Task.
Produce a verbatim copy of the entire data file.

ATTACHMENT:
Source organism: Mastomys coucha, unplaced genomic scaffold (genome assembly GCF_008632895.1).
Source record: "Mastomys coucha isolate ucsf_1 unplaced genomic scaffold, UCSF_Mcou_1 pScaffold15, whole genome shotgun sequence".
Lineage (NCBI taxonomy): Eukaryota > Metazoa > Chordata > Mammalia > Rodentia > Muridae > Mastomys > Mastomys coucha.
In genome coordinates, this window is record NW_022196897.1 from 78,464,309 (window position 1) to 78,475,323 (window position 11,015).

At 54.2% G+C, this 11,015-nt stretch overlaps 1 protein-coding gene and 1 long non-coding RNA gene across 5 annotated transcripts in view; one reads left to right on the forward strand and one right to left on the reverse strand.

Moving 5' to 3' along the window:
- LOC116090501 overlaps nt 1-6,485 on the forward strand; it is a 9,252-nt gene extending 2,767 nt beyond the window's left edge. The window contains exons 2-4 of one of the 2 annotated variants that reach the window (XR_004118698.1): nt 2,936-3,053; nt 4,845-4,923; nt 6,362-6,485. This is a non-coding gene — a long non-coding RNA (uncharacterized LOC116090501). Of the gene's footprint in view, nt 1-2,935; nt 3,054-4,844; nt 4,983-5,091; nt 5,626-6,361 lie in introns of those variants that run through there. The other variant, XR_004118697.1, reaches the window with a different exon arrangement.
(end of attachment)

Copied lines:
Source organism: Mastomys coucha, unplaced genomic scaffold (genome assembly GCF_008632895.1).
Source record: "Mastomys coucha isolate ucsf_1 unplaced genomic scaffold, UCSF_Mcou_1 pScaffold15, whole genome shotgun sequence".
Lineage (NCBI taxonomy): Eukaryota > Metazoa > Chordata > Mammalia > Rodentia > Muridae > Mastomys > Mastomys coucha.
In genome coordinates, this window is record NW_022196897.1 from 78,464,309 (window position 1) to 78,475,323 (window position 11,015).

At 54.2% G+C, this 11,015-nt stretch overlaps 1 protein-coding gene and 1 long non-coding RNA gene across 5 annotated transcripts in view; one reads left to right on the forward strand and one right to left on the reverse strand.

Moving 5' to 3' along the window:
- LOC116090501 overlaps nt 1-6,485 on the forward strand; it is a 9,252-nt gene extending 2,767 nt beyond the window's left edge. The window contains exons 2-4 of one of the 2 annotated variants that reach the window (XR_004118698.1): nt 2,936-3,053; nt 4,845-4,923; nt 6,362-6,485. This is a non-coding gene — a long non-coding RNA (uncharacterized LOC116090501). Of the gene's footprint in view, nt 1-2,935; nt 3,054-4,844; nt 4,983-5,091; nt 5,626-6,361 lie in introns of those variants that run through there. The other variant, XR_004118697.1, reaches the window with a different exon arrangement.